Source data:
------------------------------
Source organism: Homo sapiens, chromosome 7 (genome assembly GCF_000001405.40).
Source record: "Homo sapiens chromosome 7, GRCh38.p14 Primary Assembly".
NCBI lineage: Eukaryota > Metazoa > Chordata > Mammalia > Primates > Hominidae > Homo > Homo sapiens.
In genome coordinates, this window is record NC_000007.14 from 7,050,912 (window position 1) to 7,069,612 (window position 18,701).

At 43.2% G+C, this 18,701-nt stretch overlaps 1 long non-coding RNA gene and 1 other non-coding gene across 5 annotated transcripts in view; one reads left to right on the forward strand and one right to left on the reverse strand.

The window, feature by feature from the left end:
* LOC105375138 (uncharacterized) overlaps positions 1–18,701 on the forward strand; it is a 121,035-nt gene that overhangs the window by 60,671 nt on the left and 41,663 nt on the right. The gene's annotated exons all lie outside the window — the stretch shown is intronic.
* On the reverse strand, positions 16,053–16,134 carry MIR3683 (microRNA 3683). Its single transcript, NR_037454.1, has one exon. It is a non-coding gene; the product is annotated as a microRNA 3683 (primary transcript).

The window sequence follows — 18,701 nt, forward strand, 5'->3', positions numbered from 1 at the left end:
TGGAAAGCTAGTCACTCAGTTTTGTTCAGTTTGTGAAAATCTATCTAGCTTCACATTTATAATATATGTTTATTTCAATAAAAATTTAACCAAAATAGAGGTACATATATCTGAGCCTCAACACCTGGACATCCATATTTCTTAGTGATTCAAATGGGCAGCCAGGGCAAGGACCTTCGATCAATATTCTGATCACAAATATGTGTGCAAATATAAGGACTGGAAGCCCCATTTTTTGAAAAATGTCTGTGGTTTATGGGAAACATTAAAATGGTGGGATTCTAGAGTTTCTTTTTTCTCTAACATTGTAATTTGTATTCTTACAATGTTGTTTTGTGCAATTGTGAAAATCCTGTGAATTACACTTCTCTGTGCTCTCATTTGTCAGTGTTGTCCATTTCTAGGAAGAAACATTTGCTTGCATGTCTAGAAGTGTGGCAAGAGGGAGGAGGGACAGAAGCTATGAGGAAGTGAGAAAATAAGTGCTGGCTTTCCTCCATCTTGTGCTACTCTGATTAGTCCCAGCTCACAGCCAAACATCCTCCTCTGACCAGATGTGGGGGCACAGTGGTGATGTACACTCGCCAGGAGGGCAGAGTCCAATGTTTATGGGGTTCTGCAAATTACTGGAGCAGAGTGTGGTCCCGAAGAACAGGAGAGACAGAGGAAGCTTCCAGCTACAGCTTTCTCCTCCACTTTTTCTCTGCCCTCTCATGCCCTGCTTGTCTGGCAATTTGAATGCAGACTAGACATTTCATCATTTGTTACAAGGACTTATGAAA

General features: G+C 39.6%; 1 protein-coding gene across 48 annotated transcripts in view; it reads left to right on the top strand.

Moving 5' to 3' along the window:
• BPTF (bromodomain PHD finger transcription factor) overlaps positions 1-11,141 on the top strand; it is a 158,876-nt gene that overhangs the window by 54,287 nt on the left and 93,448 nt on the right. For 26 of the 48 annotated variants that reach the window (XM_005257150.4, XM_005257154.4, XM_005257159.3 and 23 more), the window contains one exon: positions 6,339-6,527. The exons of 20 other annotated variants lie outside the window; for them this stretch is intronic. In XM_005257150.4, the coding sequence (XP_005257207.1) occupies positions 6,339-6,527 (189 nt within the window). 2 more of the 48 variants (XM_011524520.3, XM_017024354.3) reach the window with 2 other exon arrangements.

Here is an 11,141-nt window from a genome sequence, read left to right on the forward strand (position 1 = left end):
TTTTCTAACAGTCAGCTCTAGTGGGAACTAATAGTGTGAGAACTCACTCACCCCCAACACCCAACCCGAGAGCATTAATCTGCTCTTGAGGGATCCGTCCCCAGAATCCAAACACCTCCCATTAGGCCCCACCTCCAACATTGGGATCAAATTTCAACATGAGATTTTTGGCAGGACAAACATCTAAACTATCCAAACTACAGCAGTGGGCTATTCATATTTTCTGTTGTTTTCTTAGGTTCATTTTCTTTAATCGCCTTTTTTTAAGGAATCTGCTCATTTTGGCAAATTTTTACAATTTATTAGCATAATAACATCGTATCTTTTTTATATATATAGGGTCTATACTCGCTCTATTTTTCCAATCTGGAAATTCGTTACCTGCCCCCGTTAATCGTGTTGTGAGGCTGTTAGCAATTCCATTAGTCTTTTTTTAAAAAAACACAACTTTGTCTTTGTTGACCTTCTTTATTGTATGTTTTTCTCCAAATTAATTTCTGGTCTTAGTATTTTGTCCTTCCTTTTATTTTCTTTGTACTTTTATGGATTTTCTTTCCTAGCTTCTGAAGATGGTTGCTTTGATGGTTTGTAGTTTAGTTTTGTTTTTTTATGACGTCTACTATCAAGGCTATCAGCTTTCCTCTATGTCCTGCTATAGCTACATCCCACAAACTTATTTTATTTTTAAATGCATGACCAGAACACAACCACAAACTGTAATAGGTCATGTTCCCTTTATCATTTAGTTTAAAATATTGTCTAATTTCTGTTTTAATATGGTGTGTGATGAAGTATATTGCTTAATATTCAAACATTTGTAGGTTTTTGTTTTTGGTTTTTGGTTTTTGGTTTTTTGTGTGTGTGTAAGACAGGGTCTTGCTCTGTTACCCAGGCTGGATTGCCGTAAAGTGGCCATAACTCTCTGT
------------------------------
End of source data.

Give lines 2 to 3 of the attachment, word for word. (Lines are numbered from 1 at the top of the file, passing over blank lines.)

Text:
Source record: "Homo sapiens chromosome 7, GRCh38.p14 Primary Assembly".
NCBI lineage: Eukaryota > Metazoa > Chordata > Mammalia > Primates > Hominidae > Homo > Homo sapiens.